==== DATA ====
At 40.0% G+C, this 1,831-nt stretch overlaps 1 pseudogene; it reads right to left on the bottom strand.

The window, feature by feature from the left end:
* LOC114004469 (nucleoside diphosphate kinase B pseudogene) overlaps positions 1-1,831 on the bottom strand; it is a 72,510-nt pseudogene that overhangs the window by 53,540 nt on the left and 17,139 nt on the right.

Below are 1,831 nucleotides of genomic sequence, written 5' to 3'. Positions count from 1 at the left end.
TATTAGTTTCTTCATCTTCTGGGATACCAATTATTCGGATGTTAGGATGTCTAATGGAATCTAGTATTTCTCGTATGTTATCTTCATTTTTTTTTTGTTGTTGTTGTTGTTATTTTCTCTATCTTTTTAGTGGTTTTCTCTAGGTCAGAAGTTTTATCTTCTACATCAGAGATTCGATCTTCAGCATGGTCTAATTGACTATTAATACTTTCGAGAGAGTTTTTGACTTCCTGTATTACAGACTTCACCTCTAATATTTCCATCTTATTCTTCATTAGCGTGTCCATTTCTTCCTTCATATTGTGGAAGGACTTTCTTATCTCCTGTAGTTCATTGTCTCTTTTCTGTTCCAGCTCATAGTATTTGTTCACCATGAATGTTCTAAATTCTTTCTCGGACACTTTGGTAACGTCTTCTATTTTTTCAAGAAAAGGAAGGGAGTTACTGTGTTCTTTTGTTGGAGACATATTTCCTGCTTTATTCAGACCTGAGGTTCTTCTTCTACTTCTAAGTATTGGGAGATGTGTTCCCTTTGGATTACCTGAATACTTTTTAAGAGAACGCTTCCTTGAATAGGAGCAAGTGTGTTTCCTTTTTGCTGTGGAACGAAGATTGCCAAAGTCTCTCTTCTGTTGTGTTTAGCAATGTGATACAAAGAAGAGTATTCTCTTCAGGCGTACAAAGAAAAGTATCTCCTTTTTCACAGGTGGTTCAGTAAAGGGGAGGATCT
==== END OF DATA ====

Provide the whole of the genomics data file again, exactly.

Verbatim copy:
At 40.0% G+C, this 1,831-nt stretch overlaps 1 pseudogene; it reads right to left on the bottom strand.

The window, feature by feature from the left end:
* LOC114004469 (nucleoside diphosphate kinase B pseudogene) overlaps positions 1-1,831 on the bottom strand; it is a 72,510-nt pseudogene that overhangs the window by 53,540 nt on the left and 17,139 nt on the right.

Below are 1,831 nucleotides of genomic sequence, written 5' to 3'. Positions count from 1 at the left end.
TATTAGTTTCTTCATCTTCTGGGATACCAATTATTCGGATGTTAGGATGTCTAATGGAATCTAGTATTTCTCGTATGTTATCTTCATTTTTTTTTTGTTGTTGTTGTTGTTATTTTCTCTATCTTTTTAGTGGTTTTCTCTAGGTCAGAAGTTTTATCTTCTACATCAGAGATTCGATCTTCAGCATGGTCTAATTGACTATTAATACTTTCGAGAGAGTTTTTGACTTCCTGTATTACAGACTTCACCTCTAATATTTCCATCTTATTCTTCATTAGCGTGTCCATTTCTTCCTTCATATTGTGGAAGGACTTTCTTATCTCCTGTAGTTCATTGTCTCTTTTCTGTTCCAGCTCATAGTATTTGTTCACCATGAATGTTCTAAATTCTTTCTCGGACACTTTGGTAACGTCTTCTATTTTTTCAAGAAAAGGAAGGGAGTTACTGTGTTCTTTTGTTGGAGACATATTTCCTGCTTTATTCAGACCTGAGGTTCTTCTTCTACTTCTAAGTATTGGGAGATGTGTTCCCTTTGGATTACCTGAATACTTTTTAAGAGAACGCTTCCTTGAATAGGAGCAAGTGTGTTTCCTTTTTGCTGTGGAACGAAGATTGCCAAAGTCTCTCTTCTGTTGTGTTTAGCAATGTGATACAAAGAAGAGTATTCTCTTCAGGCGTACAAAGAAAAGTATCTCCTTTTTCACAGGTGGTTCAGTAAAGGGGAGGATCT